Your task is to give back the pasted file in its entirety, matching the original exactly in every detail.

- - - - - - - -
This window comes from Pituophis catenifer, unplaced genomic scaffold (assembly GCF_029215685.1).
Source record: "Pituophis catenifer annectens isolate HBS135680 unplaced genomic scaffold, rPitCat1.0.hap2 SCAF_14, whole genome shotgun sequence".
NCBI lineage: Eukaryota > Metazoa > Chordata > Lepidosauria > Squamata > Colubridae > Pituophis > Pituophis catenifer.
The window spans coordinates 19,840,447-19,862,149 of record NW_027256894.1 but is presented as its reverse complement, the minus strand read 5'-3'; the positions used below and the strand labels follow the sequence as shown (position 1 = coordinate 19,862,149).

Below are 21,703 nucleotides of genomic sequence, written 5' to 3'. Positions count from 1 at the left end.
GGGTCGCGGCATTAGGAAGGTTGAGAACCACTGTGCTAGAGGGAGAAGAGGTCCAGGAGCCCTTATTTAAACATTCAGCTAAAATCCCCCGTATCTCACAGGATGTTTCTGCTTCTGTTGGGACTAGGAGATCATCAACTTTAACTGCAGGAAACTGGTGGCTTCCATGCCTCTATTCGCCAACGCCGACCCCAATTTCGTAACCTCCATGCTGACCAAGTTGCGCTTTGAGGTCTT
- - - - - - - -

This window comes from Pituophis catenifer, unplaced genomic scaffold (assembly GCF_029215685.1).
Source record: "Pituophis catenifer annectens isolate HBS135680 unplaced genomic scaffold, rPitCat1.0.hap2 SCAF_14, whole genome shotgun sequence".
NCBI lineage: Eukaryota > Metazoa > Chordata > Lepidosauria > Squamata > Colubridae > Pituophis > Pituophis catenifer.
The window spans coordinates 19,840,447-19,862,149 of record NW_027256894.1 but is presented as its reverse complement, the minus strand read 5'-3'; the positions used below and the strand labels follow the sequence as shown (position 1 = coordinate 19,862,149).

Below are 21,703 nucleotides of genomic sequence, written 5' to 3'. Positions count from 1 at the left end.
GGGTCGCGGCATTAGGAAGGTTGAGAACCACTGTGCTAGAGGGAGAAGAGGTCCAGGAGCCCTTATTTAAACATTCAGCTAAAATCCCCCGTATCTCACAGGATGTTTCTGCTTCTGTTGGGACTAGGAGATCATCAACTTTAACTGCAGGAAACTGGTGGCTTCCATGCCTCTATTCGCCAACGCCGACCCCAATTTCGTAACCTCCATGCTGACCAAGTTGCGCTTTGAGGTCTT